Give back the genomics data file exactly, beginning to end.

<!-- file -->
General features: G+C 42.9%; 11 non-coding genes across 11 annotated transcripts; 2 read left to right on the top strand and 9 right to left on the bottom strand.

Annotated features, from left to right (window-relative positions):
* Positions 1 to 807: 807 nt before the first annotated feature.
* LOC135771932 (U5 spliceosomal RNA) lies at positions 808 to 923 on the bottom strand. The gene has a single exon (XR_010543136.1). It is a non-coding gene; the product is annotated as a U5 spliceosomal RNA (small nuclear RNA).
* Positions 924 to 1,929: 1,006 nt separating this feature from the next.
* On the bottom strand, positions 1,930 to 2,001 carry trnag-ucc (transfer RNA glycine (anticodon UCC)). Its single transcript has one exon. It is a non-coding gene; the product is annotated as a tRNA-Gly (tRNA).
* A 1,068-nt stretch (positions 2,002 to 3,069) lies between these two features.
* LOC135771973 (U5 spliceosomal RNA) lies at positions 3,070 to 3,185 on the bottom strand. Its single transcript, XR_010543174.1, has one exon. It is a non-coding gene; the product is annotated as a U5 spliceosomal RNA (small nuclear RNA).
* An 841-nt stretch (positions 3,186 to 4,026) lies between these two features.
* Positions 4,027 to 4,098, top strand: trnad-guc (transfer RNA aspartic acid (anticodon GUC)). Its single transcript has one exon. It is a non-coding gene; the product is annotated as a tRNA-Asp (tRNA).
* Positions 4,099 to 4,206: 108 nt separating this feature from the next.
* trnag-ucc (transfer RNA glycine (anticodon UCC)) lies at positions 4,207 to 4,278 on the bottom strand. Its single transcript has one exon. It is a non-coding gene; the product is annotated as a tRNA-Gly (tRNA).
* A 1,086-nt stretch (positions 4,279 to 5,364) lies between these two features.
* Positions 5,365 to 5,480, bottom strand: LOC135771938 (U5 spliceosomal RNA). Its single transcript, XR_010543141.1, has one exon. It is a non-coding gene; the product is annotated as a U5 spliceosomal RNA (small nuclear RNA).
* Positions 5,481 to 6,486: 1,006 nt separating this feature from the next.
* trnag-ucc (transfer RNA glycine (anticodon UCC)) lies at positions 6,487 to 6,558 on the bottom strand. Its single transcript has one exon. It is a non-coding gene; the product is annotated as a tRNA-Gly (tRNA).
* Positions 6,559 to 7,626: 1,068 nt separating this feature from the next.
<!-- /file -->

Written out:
General features: G+C 42.9%; 11 non-coding genes across 11 annotated transcripts; 2 read left to right on the top strand and 9 right to left on the bottom strand.

Annotated features, from left to right (window-relative positions):
* Positions 1 to 807: 807 nt before the first annotated feature.
* LOC135771932 (U5 spliceosomal RNA) lies at positions 808 to 923 on the bottom strand. The gene has a single exon (XR_010543136.1). It is a non-coding gene; the product is annotated as a U5 spliceosomal RNA (small nuclear RNA).
* Positions 924 to 1,929: 1,006 nt separating this feature from the next.
* On the bottom strand, positions 1,930 to 2,001 carry trnag-ucc (transfer RNA glycine (anticodon UCC)). Its single transcript has one exon. It is a non-coding gene; the product is annotated as a tRNA-Gly (tRNA).
* A 1,068-nt stretch (positions 2,002 to 3,069) lies between these two features.
* LOC135771973 (U5 spliceosomal RNA) lies at positions 3,070 to 3,185 on the bottom strand. Its single transcript, XR_010543174.1, has one exon. It is a non-coding gene; the product is annotated as a U5 spliceosomal RNA (small nuclear RNA).
* An 841-nt stretch (positions 3,186 to 4,026) lies between these two features.
* Positions 4,027 to 4,098, top strand: trnad-guc (transfer RNA aspartic acid (anticodon GUC)). Its single transcript has one exon. It is a non-coding gene; the product is annotated as a tRNA-Asp (tRNA).
* Positions 4,099 to 4,206: 108 nt separating this feature from the next.
* trnag-ucc (transfer RNA glycine (anticodon UCC)) lies at positions 4,207 to 4,278 on the bottom strand. Its single transcript has one exon. It is a non-coding gene; the product is annotated as a tRNA-Gly (tRNA).
* A 1,086-nt stretch (positions 4,279 to 5,364) lies between these two features.
* Positions 5,365 to 5,480, bottom strand: LOC135771938 (U5 spliceosomal RNA). Its single transcript, XR_010543141.1, has one exon. It is a non-coding gene; the product is annotated as a U5 spliceosomal RNA (small nuclear RNA).
* Positions 5,481 to 6,486: 1,006 nt separating this feature from the next.
* trnag-ucc (transfer RNA glycine (anticodon UCC)) lies at positions 6,487 to 6,558 on the bottom strand. Its single transcript has one exon. It is a non-coding gene; the product is annotated as a tRNA-Gly (tRNA).
* Positions 6,559 to 7,626: 1,068 nt separating this feature from the next.